It is alleged in the information that defendant did "wilfully and unlawfully operate and attempt to operate a motor vehicle, to-wit: 1946 Ford V-8 tudor sedan, on State Highway 25, 2 ½ miles south of DeSmet, within said County, the same being a part of the public highway system of the State of South Dakota." Counsel concedes that it was not necessary to describe with particularity the highway on which defendant was allegedly driving a motor vehicle while intoxicated. He contends, however, that the state having alleged that the highway on which defendant drove a motor vehicle was part of the public highway system of the state was required to prove such *735 fact, though the evidence as to the location of the highway on which the offense was committed was undisputed and that the variance between the allegation and proof requires reversal of the judgment. Defendant cites and relies on Sexton v. State, 29 Ala.App. 336, 196 So. 742, and Tate v. State, 153 Tex.Cr.R. 571, 223 S.W.2d 634. An information must apprise the defendant with reasonable certainty of the accusation against him so that he may prepare his defense and plead the judgment as a bar to a subsequent prosecution for the same offense. State v. Sinnott, 72 S.D. 100, 30 N.W.2d 455. We are unwilling to go so far as to hold that where the offense is alleged to be committed on a named highway the state must prove such fact although the allegation as to name was unnecessary. We believe that the evidence before us is sufficient to identify the offense charged and that the judgment could be pleaded as a bar to a subsequent prosecution for the same offense.

Defendant claims abuse of discretion in the refusal of the court to grant a motion for a continuance to the next term of court because of the temporary absence of a material witness from the state. The court "may, upon sufficient cause shown", grant an application for continuance to another day in the same or the next term. SDC 34.3603. The granting or refusing of an application for continuance is a matter within the sound discretion of the trial court. State v. Phillips, 18 S.D. 1, 98 N.W. 171; State v. Sonnenschein, 37 S.D. 139, 156 N.W. 906. The motion was unsupported by affidavit or other showing from which it might be determined that the testimony of the absent witness was material, that the defendant had not been guilty of neglect or laches in endeavoring to procure the attendance of the witness and that there was reasonable expectation that the witness could be procured at the next term of court. State v. Davies, 33 S.D. 243, 145 N.W. 719; State v. Sonnenschein, supra. It was not error in the absence of a showing to overrule the motion for continuance.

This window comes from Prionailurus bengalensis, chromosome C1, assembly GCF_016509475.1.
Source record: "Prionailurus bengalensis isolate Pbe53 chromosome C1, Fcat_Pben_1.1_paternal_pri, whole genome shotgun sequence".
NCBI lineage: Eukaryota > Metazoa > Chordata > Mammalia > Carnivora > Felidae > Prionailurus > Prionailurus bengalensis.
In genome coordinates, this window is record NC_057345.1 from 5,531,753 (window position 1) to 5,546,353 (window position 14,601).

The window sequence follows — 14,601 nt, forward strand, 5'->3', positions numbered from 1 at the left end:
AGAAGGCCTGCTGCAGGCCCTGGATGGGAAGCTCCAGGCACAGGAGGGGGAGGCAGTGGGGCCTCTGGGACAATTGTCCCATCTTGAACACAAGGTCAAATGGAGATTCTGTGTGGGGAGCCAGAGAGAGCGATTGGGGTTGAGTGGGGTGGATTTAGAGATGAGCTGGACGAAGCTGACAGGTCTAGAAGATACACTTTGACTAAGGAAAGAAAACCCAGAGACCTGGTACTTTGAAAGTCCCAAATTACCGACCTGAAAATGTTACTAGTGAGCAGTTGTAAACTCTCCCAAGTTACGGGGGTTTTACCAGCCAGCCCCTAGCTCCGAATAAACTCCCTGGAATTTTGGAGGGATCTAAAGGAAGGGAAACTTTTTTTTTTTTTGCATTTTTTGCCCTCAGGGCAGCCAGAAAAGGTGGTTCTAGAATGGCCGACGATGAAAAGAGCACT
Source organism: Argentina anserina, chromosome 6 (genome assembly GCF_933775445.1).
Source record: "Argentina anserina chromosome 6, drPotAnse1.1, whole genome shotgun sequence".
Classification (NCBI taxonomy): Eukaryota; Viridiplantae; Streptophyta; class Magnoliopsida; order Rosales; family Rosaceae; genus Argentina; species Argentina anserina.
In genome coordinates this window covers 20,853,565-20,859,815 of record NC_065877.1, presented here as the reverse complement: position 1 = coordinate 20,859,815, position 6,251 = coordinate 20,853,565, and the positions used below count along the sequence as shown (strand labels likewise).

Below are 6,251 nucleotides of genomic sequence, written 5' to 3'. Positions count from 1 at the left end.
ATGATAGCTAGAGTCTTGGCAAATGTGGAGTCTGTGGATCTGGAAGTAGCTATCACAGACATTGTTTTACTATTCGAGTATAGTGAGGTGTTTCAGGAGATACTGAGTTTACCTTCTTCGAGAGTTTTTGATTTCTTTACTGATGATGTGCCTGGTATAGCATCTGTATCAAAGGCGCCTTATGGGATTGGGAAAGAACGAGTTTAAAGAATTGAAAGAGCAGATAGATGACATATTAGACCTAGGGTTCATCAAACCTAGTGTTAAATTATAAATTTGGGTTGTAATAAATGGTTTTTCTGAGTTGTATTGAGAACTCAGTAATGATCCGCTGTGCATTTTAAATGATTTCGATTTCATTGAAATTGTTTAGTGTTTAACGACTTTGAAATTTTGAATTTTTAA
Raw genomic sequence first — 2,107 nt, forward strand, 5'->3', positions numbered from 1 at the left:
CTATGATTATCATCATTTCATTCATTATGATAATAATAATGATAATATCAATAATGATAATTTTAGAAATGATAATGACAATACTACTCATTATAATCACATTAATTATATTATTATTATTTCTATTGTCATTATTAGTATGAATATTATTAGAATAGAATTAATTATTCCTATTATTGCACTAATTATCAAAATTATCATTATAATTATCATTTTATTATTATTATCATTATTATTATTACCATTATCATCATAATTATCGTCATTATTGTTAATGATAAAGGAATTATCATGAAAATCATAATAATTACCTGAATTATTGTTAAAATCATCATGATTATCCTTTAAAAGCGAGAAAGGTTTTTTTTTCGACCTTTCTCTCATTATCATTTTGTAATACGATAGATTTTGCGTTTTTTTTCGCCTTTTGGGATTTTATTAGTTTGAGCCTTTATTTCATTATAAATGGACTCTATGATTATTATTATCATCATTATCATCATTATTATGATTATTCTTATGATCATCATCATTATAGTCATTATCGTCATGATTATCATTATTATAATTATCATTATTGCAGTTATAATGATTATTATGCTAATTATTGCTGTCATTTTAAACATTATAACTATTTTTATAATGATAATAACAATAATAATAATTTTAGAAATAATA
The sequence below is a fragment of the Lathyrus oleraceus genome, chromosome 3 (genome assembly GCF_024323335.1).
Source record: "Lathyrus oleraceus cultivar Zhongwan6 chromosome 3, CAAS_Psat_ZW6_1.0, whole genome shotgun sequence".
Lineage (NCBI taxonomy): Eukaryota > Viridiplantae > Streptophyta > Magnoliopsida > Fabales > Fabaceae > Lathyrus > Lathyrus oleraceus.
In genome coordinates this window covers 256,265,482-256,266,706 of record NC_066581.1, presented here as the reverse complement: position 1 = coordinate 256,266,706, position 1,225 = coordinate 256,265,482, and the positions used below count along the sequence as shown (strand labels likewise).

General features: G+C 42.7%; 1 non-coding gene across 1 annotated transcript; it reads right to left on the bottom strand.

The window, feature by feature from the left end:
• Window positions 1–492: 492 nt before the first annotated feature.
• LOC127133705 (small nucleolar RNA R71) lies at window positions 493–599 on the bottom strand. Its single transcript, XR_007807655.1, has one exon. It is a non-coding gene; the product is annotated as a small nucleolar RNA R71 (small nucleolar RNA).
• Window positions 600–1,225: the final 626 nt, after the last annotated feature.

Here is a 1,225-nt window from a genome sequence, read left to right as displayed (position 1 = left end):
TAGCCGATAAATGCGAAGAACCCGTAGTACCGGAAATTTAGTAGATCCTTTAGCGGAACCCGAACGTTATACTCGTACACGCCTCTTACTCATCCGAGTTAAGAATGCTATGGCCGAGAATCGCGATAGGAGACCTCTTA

Defendant's motion for new trial was denied and he argues that such denial constitutes error. He presents only the claim of newly discovered evidence. Affidavits in support of the motion for new trial were made by defendant, defendant's attorney and Orville Glanzer. The latter in his affidavit said: "I * * * was out of the state of South Dakota on the 6th day of December, 1954. I planned to stay until the holiday season and did so do. I did not return to the state of South Dakota until the 23rd day of December, 1954. * * * To my knowledge Henry (defendant) had nothing to drink in his possession and had not consumed over four bottles of 3.2 beer at the most over the entire evening, from 8 o'clock P.M., to 2 o'clock A.M., while I was with him. Henry's actions were normal and he gave no appearance of intoxication upon leaving DeSmet in his brother's car." In the attorney's affidavit in support of the motion is the following: "At the time of the call of the calendar on the 6th day of December, 1954, the state was permitted to add three principal witnesses in their case; that as counsel for the defendant I objected due to element of surprise and requested a continuance to investigate the possible testimony of these witnesses. A stay of ten days was the maximum permitted by the court and upon further investigation I discovered a witness for the defendant to refute the testimony of the additional witnesses added by the state's attorney; however, this witness had left the jurisdiction, * * * on * * * the Saturday, December 4th, 1954, preceding the amending of the information by the state's attorney, which was on the 6th day of December, 1954. That this possible witness for the defendant did not intend to return to the jurisdiction until the 20th day of December, 1954 or later. Consequently not permitting me any opportunity to subpoena this witness within the continuance permitted by the court, so I was compelled to proceed to trial." Counsel argues that without the testimony of the three witnesses whose names upon motion of the state's attorney were endorsed on the information the evidence would not have been sufficient to take the case to the jury and that counsel did not become aware of the materiality of the evidence which Orville Glanzer would give until the endorsement *736 of the names of the three witnesses and too late to produce such witness at the trial. It is evidence itself and not merely its materiality which must have been newly discovered. 66 C.J.S., New Trial, § 101. We are not persuaded that if such evidence were produced at another trial a different result would probably be obtained. The court below was not in error in denying defendant's motion for a new trial.

The judgment appealed from is affirmed.

All the Judges concur.